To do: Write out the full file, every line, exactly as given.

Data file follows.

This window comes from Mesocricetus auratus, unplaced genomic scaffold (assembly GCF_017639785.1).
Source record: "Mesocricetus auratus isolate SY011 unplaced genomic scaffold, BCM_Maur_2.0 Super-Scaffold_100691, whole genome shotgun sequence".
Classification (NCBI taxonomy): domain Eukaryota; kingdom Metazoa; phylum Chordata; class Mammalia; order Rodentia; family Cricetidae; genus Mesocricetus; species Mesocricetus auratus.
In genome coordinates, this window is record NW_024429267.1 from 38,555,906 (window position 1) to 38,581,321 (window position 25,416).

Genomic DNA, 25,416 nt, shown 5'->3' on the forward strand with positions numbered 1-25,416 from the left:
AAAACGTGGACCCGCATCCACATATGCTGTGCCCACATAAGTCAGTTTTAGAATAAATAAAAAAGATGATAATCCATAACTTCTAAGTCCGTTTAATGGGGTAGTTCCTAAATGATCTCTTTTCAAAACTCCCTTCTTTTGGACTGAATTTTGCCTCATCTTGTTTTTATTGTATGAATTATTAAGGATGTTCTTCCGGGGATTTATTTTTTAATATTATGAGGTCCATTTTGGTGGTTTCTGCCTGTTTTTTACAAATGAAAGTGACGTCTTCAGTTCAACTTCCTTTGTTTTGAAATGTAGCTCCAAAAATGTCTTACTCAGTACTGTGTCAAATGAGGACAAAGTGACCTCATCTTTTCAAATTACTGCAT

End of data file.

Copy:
This window comes from Mesocricetus auratus, unplaced genomic scaffold (assembly GCF_017639785.1).
Source record: "Mesocricetus auratus isolate SY011 unplaced genomic scaffold, BCM_Maur_2.0 Super-Scaffold_100691, whole genome shotgun sequence".
Classification (NCBI taxonomy): domain Eukaryota; kingdom Metazoa; phylum Chordata; class Mammalia; order Rodentia; family Cricetidae; genus Mesocricetus; species Mesocricetus auratus.
In genome coordinates, this window is record NW_024429267.1 from 38,555,906 (window position 1) to 38,581,321 (window position 25,416).

Genomic DNA, 25,416 nt, shown 5'->3' on the forward strand with positions numbered 1-25,416 from the left:
AAAACGTGGACCCGCATCCACATATGCTGTGCCCACATAAGTCAGTTTTAGAATAAATAAAAAAGATGATAATCCATAACTTCTAAGTCCGTTTAATGGGGTAGTTCCTAAATGATCTCTTTTCAAAACTCCCTTCTTTTGGACTGAATTTTGCCTCATCTTGTTTTTATTGTATGAATTATTAAGGATGTTCTTCCGGGGATTTATTTTTTAATATTATGAGGTCCATTTTGGTGGTTTCTGCCTGTTTTTTACAAATGAAAGTGACGTCTTCAGTTCAACTTCCTTTGTTTTGAAATGTAGCTCCAAAAATGTCTTACTCAGTACTGTGTCAAATGAGGACAAAGTGACCTCATCTTTTCAAATTACTGCAT